Have you tried these or other methods of staying in touch? Let me know your thoughts. 🙂
Developing young children’s emotional security is a process that starts at birth. Even before we think they can realize their surroundings or have an opinion, babies are already learning about what they can expect from the world from the experiences they have. Babies learn to feel either secure or insecure in the world based on the relationships they have with the people who care for them. Babies who know they have an adult they can rely on for comfort and care are more likely to be secure unlike those who experience inconsistent or unresponsive care.
Why is it important to care about a child’s emotional security? Children’s social emotional state is connected to other important aspects of their lives, such as their ability to explore and learn. It also involves their ability to make friends, play and face difficult situation later in life.
What you can do:
Children who experience a pattern of responsive and consistent care from their parents and caregivers are more likely to develop a positive sense of self, of others and the world around them. They are then more likely to have self-confidence, trust others and explore and learn new situations. On the other hand, children who experience unresponsive treatment from parents and caregivers are likely to have behavior problems, act out and have feelings of mistrust and low self-esteem.
Here are some ways to help your child develop a positive feeling of emotional security.
Contrary to popular belief you can’t spoil a child by being responsive. It’s how you respond that makes a difference. Your baby is sending you signals and cues all the time. Take time to observe your baby and find out what she wants. Let your child know you see her cues for help and attention. Just by giving her attention that you know she needs something is a great first step. Next it’s important to respond appropriately to what she needs. Is she pointing to a toy to play with you? Is she hungry? Does she need to sleep? Does she need a hug?
Remember that no good comes from leaving a baby or young child “cry it out”. All young children have difficulty controlling their emotions your baby needs your help to calm down. Not responding to a cry sends a signal to your baby that she can’t count on the adults and caregivers around her. On the other hand when children feel understood and responded to they learn to develop trusting relationships and good self-esteem.
- Support your child’s development
Almost everything young children experience is new for them. That’s important to keep in mind when your little one is struggling to put on his jacket or spills while pouring his juice. These and many more are skills your little one needs to learn and learning never happens without mistakes. What’s important is that these mistakes are met with encouragement, positivity and a solution. Not criticism and punishment.
- Try to find a balance between giving your child independence and support. Your child needs to know you will be there when she needs help. Give him the space needed to explore new activities and places while letting him know you are there to support if things get too tough.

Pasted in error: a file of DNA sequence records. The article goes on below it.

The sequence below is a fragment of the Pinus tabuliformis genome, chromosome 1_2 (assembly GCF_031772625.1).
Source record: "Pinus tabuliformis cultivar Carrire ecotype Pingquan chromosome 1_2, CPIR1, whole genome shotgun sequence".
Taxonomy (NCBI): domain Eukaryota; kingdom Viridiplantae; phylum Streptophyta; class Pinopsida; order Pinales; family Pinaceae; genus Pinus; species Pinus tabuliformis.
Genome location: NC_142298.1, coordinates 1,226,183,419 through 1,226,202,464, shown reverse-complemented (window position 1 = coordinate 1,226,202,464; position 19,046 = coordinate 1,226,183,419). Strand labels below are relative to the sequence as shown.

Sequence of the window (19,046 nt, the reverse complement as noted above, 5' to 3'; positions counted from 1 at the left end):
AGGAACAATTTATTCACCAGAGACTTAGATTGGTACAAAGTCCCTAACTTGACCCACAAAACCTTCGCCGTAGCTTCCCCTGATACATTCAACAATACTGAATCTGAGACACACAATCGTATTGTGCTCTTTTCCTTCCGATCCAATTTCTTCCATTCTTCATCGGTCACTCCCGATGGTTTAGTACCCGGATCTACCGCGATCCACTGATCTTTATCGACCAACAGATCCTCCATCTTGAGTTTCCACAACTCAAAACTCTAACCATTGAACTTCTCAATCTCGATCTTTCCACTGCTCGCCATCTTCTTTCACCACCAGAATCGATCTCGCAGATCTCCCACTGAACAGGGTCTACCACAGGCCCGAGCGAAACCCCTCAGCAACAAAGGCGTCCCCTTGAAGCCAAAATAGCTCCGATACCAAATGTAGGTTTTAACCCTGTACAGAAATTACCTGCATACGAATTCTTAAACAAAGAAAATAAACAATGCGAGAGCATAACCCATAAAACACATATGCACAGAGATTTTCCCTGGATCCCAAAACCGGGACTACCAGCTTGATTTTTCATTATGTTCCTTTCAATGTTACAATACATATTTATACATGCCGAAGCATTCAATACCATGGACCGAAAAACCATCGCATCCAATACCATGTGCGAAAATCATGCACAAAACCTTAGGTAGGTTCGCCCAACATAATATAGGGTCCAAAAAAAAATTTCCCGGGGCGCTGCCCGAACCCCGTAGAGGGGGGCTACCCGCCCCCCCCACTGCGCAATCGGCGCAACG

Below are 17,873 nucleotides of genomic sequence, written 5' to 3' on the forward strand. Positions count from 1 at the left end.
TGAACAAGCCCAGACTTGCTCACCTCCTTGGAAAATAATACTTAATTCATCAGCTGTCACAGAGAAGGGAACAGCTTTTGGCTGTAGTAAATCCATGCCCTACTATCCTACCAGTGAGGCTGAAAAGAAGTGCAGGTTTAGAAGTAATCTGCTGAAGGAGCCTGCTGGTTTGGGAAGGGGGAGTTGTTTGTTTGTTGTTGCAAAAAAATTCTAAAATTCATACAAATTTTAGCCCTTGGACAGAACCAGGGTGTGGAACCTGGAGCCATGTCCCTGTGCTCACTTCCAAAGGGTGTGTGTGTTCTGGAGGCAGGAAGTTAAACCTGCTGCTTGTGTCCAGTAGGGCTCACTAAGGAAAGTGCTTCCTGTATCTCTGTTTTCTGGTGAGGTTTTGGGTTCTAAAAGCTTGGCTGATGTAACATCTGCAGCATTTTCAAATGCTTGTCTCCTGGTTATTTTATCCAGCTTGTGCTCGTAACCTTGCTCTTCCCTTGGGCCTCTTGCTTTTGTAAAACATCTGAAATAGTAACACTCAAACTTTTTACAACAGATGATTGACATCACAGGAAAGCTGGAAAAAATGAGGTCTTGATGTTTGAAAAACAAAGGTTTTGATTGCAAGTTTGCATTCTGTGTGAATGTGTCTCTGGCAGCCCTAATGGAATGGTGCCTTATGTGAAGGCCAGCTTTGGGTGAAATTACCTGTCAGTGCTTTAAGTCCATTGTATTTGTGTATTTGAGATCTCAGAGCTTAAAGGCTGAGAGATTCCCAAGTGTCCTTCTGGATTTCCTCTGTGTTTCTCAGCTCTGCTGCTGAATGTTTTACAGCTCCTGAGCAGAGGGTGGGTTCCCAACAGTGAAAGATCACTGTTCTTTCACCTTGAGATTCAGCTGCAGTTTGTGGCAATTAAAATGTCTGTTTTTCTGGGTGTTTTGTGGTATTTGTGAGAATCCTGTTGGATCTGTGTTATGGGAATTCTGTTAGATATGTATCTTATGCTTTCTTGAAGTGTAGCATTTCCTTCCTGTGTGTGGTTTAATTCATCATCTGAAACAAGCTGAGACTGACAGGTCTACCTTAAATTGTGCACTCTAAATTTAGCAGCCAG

- Try not to be over intrusive with your child’s initiatives. Avoid taking over your child’s activity and being over involved. This will just push your child away from exploring new things.
- Letting your child do things on his own and learn through trial an error can help him feel more independent, self-reliant and confident in approaching new or tough situations.
- Communicate with your child
Communication is extremely important even with young children who can’t form full sentences of their own yet. While your child might not be able to fully express himself verbally, he can understand you very well. Let your child know what to expect to increase his feeling of security by communicating with your child and explaining things. Tell him why you will leave him at daycare? Mommy has to go to work. Where will you go? Mommy will go to work. When will you return? I’ll pick you up after snack time. Make sure to put your words in terms your child can understand and to stick to what you say! With repetition your child will develop a sense of trust and confidence.
- Mistakes are opportunities to learn
Remember that your child is experiencing things for the first time and has not yet mastered basic skills. How you respond is important to how your child views himself and his abilities. Mastering a skill can only come by practice. Give your child opportunities to do things on his own and be positive when correcting your child’s misbehavior or when offering your child help. This helps give your child a sense of confidence, positive self-esteem and encourages him to try again. The same applies when resolving conflict. Give your child a chance to explain, propose a solution and try it out. If it doesn’t work out then discuss why he thinks things went wrong and what he could do instead. It can be quite surprising the smart answers 3 and 4-year-old come up with once given a chance.
These are just a few ideas to help your child feel confident and emotionally secure. I hope they help you out in making your parenting experience as happy as can be.
Image from onemorephoto/flickr